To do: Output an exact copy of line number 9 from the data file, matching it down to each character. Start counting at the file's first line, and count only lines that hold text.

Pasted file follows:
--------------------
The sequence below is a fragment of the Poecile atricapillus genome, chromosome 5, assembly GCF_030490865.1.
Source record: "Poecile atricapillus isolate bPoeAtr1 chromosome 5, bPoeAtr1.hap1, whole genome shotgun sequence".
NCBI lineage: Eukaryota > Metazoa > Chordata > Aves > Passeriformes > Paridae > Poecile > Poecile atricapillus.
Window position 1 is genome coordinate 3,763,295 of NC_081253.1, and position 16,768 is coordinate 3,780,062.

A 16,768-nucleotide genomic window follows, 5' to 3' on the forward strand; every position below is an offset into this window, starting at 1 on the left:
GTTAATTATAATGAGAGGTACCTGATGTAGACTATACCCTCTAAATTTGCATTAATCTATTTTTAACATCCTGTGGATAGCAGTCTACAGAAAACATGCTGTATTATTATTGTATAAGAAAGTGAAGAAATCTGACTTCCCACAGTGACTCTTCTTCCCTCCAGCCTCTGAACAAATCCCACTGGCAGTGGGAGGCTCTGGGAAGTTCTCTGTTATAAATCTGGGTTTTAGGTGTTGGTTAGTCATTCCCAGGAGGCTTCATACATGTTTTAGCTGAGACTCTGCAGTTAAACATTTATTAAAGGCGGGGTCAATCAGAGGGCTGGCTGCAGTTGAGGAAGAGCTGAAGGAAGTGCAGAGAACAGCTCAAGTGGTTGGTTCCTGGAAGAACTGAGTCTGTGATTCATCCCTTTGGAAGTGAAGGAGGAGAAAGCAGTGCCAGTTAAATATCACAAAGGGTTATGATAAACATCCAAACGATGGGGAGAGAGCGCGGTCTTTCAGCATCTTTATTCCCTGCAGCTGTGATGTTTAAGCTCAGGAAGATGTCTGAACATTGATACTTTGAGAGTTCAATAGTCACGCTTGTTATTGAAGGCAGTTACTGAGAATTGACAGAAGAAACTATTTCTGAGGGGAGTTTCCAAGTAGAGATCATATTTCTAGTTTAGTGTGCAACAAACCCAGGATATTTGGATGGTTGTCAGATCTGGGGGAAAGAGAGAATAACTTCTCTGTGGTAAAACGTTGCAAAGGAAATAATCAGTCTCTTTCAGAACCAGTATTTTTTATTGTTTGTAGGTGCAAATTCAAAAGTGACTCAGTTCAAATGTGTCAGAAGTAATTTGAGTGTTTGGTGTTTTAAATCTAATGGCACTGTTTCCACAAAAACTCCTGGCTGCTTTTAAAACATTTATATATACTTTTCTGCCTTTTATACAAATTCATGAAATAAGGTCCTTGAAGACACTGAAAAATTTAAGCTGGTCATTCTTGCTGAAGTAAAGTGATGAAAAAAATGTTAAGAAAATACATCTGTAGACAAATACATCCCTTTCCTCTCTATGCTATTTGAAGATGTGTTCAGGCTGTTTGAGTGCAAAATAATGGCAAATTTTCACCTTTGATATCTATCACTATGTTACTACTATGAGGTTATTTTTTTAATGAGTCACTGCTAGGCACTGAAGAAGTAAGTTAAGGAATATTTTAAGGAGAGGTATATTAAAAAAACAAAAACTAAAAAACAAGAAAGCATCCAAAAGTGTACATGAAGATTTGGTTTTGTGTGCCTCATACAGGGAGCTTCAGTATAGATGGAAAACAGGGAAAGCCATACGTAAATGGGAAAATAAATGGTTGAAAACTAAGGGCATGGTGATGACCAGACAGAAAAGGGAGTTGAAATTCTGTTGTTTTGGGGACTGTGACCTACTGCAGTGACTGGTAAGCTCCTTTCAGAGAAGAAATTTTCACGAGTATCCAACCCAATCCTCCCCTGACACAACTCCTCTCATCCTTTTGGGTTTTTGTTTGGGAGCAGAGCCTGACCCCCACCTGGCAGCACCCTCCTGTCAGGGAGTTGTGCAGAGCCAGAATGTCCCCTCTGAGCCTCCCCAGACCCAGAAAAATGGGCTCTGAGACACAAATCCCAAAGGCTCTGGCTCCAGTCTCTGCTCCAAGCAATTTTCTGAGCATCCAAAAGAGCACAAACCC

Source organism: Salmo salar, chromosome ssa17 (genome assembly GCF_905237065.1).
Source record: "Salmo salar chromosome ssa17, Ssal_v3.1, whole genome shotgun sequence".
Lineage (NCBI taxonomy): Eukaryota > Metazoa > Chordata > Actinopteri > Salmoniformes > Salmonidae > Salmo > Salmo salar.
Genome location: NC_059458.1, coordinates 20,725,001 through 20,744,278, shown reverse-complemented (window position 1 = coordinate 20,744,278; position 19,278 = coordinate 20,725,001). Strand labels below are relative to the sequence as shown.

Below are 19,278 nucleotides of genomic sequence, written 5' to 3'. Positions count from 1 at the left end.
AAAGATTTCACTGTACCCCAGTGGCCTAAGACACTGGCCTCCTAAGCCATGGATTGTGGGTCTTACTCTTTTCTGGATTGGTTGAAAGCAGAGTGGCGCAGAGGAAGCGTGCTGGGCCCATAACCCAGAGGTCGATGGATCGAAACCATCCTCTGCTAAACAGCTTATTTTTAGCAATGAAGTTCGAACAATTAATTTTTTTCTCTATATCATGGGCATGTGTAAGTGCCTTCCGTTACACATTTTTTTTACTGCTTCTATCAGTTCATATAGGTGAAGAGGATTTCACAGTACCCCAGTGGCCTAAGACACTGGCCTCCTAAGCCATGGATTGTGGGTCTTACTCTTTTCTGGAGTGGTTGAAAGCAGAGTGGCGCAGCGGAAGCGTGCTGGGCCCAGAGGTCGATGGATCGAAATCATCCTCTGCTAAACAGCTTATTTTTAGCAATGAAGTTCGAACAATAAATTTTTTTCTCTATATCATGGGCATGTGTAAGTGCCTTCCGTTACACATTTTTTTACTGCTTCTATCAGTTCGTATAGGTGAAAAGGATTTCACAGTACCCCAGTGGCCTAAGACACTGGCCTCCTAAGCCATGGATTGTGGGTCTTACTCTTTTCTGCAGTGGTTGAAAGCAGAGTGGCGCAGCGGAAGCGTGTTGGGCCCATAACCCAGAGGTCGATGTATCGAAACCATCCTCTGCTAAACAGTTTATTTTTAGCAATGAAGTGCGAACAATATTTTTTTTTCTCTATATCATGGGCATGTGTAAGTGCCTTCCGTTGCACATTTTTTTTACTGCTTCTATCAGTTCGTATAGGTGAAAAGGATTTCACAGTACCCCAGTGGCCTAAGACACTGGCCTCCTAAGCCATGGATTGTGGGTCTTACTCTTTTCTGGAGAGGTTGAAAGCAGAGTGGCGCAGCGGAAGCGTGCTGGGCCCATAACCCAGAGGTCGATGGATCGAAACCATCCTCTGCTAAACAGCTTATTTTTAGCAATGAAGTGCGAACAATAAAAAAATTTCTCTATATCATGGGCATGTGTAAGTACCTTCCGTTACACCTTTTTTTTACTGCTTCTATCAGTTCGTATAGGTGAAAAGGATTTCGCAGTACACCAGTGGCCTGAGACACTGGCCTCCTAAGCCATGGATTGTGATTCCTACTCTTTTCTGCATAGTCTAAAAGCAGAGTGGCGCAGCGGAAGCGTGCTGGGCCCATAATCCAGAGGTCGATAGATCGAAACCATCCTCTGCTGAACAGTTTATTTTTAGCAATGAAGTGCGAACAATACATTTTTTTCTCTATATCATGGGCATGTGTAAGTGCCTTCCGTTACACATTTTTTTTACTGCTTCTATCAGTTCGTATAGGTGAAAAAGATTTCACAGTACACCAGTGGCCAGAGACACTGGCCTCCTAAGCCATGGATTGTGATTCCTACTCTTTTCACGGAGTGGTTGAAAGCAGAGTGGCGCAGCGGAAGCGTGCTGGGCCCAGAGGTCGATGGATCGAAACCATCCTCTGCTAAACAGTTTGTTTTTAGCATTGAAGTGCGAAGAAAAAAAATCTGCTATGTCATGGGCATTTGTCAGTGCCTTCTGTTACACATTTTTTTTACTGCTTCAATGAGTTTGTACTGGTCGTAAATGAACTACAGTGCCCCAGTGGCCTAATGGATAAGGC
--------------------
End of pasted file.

Lineage (NCBI taxonomy): Eukaryota > Metazoa > Chordata > Actinopteri > Salmoniformes > Salmonidae > Salmo > Salmo salar.